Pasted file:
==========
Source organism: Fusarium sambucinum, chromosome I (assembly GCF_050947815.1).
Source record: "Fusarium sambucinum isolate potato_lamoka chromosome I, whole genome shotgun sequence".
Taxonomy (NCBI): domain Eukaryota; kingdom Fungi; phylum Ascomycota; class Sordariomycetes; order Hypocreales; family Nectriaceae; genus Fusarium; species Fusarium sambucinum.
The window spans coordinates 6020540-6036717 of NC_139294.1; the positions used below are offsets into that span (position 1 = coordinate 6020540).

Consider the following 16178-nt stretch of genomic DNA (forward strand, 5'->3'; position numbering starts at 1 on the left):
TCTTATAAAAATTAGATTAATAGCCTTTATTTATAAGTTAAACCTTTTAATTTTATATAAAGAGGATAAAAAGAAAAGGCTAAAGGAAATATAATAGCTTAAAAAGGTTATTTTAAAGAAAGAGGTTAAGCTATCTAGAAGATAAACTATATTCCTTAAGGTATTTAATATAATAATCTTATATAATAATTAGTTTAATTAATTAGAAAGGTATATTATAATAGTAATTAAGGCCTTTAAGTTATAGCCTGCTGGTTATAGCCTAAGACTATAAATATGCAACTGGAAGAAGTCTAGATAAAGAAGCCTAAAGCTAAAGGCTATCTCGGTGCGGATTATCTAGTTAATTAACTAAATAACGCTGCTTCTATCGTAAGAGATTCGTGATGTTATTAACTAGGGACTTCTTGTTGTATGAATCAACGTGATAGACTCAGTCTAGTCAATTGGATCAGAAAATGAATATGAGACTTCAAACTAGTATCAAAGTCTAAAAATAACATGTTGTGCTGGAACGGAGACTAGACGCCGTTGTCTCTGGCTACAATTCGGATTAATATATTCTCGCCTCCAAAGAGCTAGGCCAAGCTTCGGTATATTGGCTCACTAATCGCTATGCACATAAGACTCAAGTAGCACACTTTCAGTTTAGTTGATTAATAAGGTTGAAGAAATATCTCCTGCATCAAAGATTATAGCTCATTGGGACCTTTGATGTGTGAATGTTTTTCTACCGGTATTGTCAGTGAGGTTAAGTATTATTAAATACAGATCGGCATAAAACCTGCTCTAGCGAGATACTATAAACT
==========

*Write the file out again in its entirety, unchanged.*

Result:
Source organism: Fusarium sambucinum, chromosome I (assembly GCF_050947815.1).
Source record: "Fusarium sambucinum isolate potato_lamoka chromosome I, whole genome shotgun sequence".
Taxonomy (NCBI): domain Eukaryota; kingdom Fungi; phylum Ascomycota; class Sordariomycetes; order Hypocreales; family Nectriaceae; genus Fusarium; species Fusarium sambucinum.
The window spans coordinates 6020540-6036717 of NC_139294.1; the positions used below are offsets into that span (position 1 = coordinate 6020540).

Consider the following 16178-nt stretch of genomic DNA (forward strand, 5'->3'; position numbering starts at 1 on the left):
TCTTATAAAAATTAGATTAATAGCCTTTATTTATAAGTTAAACCTTTTAATTTTATATAAAGAGGATAAAAAGAAAAGGCTAAAGGAAATATAATAGCTTAAAAAGGTTATTTTAAAGAAAGAGGTTAAGCTATCTAGAAGATAAACTATATTCCTTAAGGTATTTAATATAATAATCTTATATAATAATTAGTTTAATTAATTAGAAAGGTATATTATAATAGTAATTAAGGCCTTTAAGTTATAGCCTGCTGGTTATAGCCTAAGACTATAAATATGCAACTGGAAGAAGTCTAGATAAAGAAGCCTAAAGCTAAAGGCTATCTCGGTGCGGATTATCTAGTTAATTAACTAAATAACGCTGCTTCTATCGTAAGAGATTCGTGATGTTATTAACTAGGGACTTCTTGTTGTATGAATCAACGTGATAGACTCAGTCTAGTCAATTGGATCAGAAAATGAATATGAGACTTCAAACTAGTATCAAAGTCTAAAAATAACATGTTGTGCTGGAACGGAGACTAGACGCCGTTGTCTCTGGCTACAATTCGGATTAATATATTCTCGCCTCCAAAGAGCTAGGCCAAGCTTCGGTATATTGGCTCACTAATCGCTATGCACATAAGACTCAAGTAGCACACTTTCAGTTTAGTTGATTAATAAGGTTGAAGAAATATCTCCTGCATCAAAGATTATAGCTCATTGGGACCTTTGATGTGTGAATGTTTTTCTACCGGTATTGTCAGTGAGGTTAAGTATTATTAAATACAGATCGGCATAAAACCTGCTCTAGCGAGATACTATAAACT